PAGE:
An HLS education’s value for an author: One of the things I first learned how to do at HLS was how to assimilate large amounts of evidence, gather them up, find the thread that runs through them and tell a story. My message to aspiring authors out there is, this is a good additional utilization […]
In Alan Stone’s classes, his delight in teaching is palpable, and the topics can be startling.
Not everyone at the Harvard Law School in the mid to late 1960s understood that a student named James Alan McPherson—a young African-American man who would later go on to be the first in our class to receive a McArthur “genius” grant—was in fact a genius.
Professors Charles Ogletree, Noah Feldman, and Randall Kennedy each delivered commencement addresses this year, with Ogletree also receiving an honorary doctorate. Professors Alan Dershowitz and Mark Tushnet were also rewarded honorary degrees.
Three Harvard Law professors and a Harvard Law alum recently participated in debates on Intelligence Squared, a public policy debate series airing on PBS.
For decades, Alan M. Dershowitz has led a frenetic life as author of dozens of books, legal counsel to a multitude of celebrities and ubiquitous TV commentator on myriad issues of the day. Known to many around the world for his brash style and high-profile cases, after 50 years, Dershowitz is now leaving the role he loves best: Harvard Law School teacher.
“The New Black: What Has Changed—and What Has Not—with Race in America,” edited by Professor Kenneth W. Mack ’91 and Guy-Uriel Charles (New Press). The volume presents essays that consider questions that look beyond the main focus of the civil rights era: to lessen inequality between black people and white people. The contributors, including HLS Professor Lani Guinier, write on topics ranging from group identity to anti-discrimination law to implicit racial biases, revealing often overlooked issues of race and justice in a supposed post-racial society.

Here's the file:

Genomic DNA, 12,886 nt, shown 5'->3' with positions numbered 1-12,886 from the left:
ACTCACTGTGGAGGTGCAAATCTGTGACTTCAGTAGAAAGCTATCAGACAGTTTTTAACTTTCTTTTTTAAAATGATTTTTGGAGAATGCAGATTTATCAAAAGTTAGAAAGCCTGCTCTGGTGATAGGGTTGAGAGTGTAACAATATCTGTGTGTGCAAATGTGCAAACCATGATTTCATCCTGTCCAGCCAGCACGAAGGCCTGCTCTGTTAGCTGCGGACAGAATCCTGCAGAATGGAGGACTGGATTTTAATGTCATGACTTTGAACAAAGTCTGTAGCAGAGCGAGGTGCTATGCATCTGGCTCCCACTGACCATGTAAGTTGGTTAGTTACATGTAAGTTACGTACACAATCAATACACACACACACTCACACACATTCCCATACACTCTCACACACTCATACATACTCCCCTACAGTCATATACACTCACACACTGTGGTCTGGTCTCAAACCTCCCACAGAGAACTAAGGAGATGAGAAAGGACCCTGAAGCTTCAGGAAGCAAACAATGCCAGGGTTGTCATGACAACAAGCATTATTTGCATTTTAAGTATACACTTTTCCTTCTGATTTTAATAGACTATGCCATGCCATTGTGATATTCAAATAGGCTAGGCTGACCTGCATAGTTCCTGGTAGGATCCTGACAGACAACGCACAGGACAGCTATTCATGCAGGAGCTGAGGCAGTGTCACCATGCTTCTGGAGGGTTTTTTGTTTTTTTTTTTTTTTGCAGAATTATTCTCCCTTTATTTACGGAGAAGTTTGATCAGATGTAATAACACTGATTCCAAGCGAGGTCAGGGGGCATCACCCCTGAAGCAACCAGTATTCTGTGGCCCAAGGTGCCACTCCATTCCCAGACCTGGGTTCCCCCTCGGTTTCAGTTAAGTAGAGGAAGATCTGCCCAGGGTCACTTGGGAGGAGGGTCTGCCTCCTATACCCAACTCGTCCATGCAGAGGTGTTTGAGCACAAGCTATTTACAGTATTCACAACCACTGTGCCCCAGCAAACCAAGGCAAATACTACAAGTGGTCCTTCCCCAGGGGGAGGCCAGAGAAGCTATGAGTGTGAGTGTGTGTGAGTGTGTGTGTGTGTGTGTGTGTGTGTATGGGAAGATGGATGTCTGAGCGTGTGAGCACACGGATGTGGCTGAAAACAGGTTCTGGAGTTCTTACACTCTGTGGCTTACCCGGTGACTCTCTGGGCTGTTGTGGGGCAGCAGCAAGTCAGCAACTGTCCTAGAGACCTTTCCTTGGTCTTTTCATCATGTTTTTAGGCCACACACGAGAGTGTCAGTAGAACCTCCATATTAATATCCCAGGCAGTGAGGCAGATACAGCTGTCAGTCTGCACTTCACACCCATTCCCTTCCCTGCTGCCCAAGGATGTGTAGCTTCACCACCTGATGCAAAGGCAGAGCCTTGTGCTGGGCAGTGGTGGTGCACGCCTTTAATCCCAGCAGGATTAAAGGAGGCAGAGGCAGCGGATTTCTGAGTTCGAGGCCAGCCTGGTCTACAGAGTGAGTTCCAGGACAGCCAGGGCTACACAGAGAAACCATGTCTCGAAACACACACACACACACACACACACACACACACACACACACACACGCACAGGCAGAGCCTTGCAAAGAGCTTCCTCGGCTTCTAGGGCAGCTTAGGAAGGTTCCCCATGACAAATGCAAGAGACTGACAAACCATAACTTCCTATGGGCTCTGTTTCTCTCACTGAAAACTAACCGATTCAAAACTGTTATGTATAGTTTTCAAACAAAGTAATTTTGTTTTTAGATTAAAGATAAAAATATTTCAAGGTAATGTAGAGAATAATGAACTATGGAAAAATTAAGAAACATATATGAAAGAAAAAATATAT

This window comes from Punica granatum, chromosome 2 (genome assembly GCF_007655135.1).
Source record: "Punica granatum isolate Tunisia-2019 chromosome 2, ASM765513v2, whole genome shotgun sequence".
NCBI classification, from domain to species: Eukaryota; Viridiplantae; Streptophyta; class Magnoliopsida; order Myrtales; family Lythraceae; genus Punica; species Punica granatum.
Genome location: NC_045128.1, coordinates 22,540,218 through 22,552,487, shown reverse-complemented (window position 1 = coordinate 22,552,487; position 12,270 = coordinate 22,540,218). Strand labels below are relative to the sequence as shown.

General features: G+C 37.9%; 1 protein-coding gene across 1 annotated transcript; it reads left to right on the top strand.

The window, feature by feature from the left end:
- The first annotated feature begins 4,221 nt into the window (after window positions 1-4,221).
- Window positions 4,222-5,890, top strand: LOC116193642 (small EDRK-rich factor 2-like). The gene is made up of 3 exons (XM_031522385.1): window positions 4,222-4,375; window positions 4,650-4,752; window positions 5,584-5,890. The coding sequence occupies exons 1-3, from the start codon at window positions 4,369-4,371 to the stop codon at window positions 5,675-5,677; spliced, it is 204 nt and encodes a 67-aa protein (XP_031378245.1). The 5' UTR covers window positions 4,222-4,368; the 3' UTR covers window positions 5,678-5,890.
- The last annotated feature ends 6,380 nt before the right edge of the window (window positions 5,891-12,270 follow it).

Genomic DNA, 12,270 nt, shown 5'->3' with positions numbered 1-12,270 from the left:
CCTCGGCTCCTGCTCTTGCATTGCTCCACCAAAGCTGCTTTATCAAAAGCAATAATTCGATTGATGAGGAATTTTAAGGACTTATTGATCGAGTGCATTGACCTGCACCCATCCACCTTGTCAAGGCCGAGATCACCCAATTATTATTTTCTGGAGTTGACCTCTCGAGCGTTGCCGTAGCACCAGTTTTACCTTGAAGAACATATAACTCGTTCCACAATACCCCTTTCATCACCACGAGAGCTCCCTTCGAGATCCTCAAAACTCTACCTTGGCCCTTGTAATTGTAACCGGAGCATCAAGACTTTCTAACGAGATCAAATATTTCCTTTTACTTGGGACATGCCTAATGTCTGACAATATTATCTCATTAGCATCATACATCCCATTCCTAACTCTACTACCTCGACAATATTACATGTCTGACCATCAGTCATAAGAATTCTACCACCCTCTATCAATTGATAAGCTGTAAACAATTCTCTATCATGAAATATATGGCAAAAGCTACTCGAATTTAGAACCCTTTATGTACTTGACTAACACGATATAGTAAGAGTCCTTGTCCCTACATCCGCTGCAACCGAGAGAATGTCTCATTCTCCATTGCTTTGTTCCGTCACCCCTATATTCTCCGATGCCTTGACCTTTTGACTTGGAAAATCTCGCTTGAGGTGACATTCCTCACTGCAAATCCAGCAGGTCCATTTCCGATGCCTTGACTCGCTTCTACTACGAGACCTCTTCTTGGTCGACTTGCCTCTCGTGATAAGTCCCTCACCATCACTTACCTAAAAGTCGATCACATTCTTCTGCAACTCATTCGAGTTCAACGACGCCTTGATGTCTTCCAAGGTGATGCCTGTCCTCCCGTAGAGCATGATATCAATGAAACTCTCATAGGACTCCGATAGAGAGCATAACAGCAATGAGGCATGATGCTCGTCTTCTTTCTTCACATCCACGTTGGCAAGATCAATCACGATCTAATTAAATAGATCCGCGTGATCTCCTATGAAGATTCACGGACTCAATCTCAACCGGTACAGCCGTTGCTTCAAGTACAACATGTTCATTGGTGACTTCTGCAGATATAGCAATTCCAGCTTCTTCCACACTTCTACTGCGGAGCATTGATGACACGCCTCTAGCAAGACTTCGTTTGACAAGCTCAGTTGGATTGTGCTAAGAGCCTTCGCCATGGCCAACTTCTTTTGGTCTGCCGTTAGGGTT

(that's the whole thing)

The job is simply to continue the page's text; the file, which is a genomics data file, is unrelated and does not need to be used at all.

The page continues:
Harvard Law School Professor Alan M. Dershowitz is retiring at the conclusion of the fall semester, and on Oct. 7 the school hosted a celebration of his 50-year career with an afternoon of panels recognizing his accomplishments and the influence he’s had on law, teaching, scholarship and society. Participants included current and former colleagues and […]
After five decades as one of the most visible and vocal presences at Harvard Law School, Alan M. Dershowitz is in his final semester of teaching and will relinquish his chair at the end of the academic year.
In a week of many developments in the world of law, Harvard Law School faculty were online, in print, and on-the-air offering analyses and opinions.